These starting grants are intended for scientists with at least two and no more than seven years of work experience since obtaining their PhDs. With grants that can run up to 2.5 million euros each, researchers have the freedom to put their own research team to work.
This time the European Research Council awarded 436 grants for a total amount of 677 million euros. That is 56 million euros more than last year. The chances of success were slim as always, as only 13% of all applications were approved.
Germany emerged as the big winner of this round with 88 grants. In second place, with 62 grants, is the United Kingdom. Next in line are the Netherlands (42), France (38) and Switzerland (34).
9.6 percent of all starting grants were awarded to the Netherlands. The laureates will be conducting research on a very wide range of scientific topics, from robots made from soft materials to the influence of pregnancy on the human brain.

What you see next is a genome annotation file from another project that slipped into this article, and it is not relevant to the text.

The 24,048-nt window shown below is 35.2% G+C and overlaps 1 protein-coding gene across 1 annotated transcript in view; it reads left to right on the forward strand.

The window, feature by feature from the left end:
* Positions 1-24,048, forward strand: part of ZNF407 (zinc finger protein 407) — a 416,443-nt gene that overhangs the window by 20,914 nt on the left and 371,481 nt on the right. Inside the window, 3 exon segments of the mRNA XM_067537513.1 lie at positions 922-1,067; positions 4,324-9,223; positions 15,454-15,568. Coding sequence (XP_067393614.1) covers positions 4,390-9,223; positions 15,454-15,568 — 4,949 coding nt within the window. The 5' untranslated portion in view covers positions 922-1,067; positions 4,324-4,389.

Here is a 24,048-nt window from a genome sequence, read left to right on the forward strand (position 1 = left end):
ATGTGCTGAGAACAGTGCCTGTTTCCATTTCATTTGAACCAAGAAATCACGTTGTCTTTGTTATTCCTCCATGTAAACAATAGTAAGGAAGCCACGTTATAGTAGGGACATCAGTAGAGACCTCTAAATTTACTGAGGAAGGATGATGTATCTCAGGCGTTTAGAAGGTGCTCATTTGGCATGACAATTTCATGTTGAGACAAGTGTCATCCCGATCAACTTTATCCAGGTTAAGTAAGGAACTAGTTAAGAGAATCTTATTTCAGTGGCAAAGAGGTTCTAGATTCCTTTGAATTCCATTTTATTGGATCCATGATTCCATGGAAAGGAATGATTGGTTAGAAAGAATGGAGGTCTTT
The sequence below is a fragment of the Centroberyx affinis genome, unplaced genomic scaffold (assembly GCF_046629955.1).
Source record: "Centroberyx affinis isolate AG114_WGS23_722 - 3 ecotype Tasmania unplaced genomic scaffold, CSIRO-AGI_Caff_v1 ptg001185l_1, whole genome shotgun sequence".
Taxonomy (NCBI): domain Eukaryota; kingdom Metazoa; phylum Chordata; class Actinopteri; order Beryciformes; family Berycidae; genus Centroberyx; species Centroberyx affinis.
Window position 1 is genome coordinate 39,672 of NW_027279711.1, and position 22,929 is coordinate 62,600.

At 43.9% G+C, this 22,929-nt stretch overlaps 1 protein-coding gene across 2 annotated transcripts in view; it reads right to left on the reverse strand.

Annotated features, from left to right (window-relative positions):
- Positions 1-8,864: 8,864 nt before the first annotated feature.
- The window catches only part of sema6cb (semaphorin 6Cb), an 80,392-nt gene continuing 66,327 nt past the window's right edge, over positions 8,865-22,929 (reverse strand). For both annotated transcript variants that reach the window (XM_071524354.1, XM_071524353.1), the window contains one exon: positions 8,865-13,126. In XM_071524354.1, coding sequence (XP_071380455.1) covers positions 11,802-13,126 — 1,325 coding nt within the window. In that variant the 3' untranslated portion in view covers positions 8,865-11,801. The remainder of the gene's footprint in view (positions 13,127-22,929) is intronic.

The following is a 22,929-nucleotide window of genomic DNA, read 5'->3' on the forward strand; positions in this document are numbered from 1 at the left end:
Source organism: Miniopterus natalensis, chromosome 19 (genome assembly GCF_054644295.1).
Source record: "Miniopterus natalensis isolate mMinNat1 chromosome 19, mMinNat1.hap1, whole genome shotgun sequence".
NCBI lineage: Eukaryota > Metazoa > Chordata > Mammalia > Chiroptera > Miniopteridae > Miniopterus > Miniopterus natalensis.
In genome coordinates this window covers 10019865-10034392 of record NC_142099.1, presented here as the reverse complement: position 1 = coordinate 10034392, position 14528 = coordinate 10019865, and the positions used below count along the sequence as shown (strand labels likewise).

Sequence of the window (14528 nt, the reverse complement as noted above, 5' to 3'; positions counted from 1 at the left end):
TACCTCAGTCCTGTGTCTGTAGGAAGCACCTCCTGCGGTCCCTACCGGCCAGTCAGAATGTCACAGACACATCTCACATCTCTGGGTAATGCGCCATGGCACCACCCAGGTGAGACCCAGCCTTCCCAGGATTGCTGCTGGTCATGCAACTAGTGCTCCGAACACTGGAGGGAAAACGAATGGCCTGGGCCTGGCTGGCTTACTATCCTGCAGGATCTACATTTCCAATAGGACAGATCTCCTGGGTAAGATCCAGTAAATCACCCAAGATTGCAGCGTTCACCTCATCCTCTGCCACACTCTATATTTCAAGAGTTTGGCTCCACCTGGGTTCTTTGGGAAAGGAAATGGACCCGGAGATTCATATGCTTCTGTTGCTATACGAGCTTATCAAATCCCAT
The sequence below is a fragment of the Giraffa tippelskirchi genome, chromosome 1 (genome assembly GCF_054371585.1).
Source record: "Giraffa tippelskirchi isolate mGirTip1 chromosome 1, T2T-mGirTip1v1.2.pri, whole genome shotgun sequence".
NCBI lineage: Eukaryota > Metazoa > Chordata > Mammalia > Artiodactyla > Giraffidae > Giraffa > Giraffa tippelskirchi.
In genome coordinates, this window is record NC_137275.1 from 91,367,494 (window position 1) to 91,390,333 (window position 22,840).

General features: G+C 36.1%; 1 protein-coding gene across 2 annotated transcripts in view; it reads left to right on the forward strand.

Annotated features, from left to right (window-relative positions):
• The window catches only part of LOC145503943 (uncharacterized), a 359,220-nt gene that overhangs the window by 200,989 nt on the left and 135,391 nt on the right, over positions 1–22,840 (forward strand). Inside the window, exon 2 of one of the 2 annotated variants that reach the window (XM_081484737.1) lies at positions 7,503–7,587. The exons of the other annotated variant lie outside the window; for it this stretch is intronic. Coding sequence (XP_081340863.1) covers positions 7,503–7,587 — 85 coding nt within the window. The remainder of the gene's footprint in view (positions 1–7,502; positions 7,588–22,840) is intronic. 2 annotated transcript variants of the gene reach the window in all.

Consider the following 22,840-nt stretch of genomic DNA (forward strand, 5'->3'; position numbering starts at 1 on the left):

Just like last year, scientists at the University of Amsterdam received most of the grants (8) awarded to our country. Utrecht University also did well (5), followed by Leiden University (4) and Dutch Research Council institutes (4).
For years, Dutch researchers have performed remarkably well in applications for European research funding. So universities were understandably furious when they discovered before the summer holidays that the available European research budget had been cut by billions and was considerably smaller than expected.